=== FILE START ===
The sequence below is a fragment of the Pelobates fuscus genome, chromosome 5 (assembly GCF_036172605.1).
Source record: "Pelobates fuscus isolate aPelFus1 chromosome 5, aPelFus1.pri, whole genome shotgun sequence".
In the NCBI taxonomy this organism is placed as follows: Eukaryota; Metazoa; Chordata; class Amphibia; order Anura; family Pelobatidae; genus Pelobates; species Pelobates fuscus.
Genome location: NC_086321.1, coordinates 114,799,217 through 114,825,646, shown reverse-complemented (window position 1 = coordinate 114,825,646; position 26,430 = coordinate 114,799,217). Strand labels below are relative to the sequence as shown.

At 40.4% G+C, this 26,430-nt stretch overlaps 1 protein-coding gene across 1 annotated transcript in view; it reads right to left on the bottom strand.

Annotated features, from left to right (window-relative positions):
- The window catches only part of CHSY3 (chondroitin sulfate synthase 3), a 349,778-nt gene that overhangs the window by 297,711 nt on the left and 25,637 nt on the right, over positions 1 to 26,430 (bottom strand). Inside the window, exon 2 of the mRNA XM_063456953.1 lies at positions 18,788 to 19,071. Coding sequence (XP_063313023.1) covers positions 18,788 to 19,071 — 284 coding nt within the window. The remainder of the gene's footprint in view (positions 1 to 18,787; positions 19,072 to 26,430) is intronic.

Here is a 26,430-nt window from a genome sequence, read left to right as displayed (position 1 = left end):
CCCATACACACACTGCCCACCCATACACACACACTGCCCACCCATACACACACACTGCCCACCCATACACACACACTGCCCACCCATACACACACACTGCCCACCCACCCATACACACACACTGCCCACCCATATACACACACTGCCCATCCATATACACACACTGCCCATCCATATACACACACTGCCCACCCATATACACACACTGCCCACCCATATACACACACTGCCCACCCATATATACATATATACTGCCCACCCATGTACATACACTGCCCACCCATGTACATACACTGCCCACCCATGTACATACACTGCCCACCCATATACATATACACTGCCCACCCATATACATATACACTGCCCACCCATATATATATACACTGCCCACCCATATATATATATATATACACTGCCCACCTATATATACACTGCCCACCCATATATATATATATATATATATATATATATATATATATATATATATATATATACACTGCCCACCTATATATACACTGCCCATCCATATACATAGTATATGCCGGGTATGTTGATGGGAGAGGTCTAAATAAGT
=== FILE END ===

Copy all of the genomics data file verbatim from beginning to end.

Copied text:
The sequence below is a fragment of the Pelobates fuscus genome, chromosome 5 (assembly GCF_036172605.1).
Source record: "Pelobates fuscus isolate aPelFus1 chromosome 5, aPelFus1.pri, whole genome shotgun sequence".
In the NCBI taxonomy this organism is placed as follows: Eukaryota; Metazoa; Chordata; class Amphibia; order Anura; family Pelobatidae; genus Pelobates; species Pelobates fuscus.
Genome location: NC_086321.1, coordinates 114,799,217 through 114,825,646, shown reverse-complemented (window position 1 = coordinate 114,825,646; position 26,430 = coordinate 114,799,217). Strand labels below are relative to the sequence as shown.

At 40.4% G+C, this 26,430-nt stretch overlaps 1 protein-coding gene across 1 annotated transcript in view; it reads right to left on the bottom strand.

Annotated features, from left to right (window-relative positions):
- The window catches only part of CHSY3 (chondroitin sulfate synthase 3), a 349,778-nt gene that overhangs the window by 297,711 nt on the left and 25,637 nt on the right, over positions 1 to 26,430 (bottom strand). Inside the window, exon 2 of the mRNA XM_063456953.1 lies at positions 18,788 to 19,071. Coding sequence (XP_063313023.1) covers positions 18,788 to 19,071 — 284 coding nt within the window. The remainder of the gene's footprint in view (positions 1 to 18,787; positions 19,072 to 26,430) is intronic.

Here is a 26,430-nt window from a genome sequence, read left to right as displayed (position 1 = left end):
CCCATACACACACTGCCCACCCATACACACACACTGCCCACCCATACACACACACTGCCCACCCATACACACACACTGCCCACCCATACACACACACTGCCCACCCACCCATACACACACACTGCCCACCCATATACACACACTGCCCATCCATATACACACACTGCCCATCCATATACACACACTGCCCACCCATATACACACACTGCCCACCCATATACACACACTGCCCACCCATATATACATATATACTGCCCACCCATGTACATACACTGCCCACCCATGTACATACACTGCCCACCCATGTACATACACTGCCCACCCATATACATATACACTGCCCACCCATATACATATACACTGCCCACCCATATATATATACACTGCCCACCCATATATATATATATATACACTGCCCACCTATATATACACTGCCCACCCATATATATATATATATATATATATATATATATATATATATATATATATATATACACTGCCCACCTATATATACACTGCCCATCCATATACATAGTATATGCCGGGTATGTTGATGGGAGAGGTCTAAATAAGT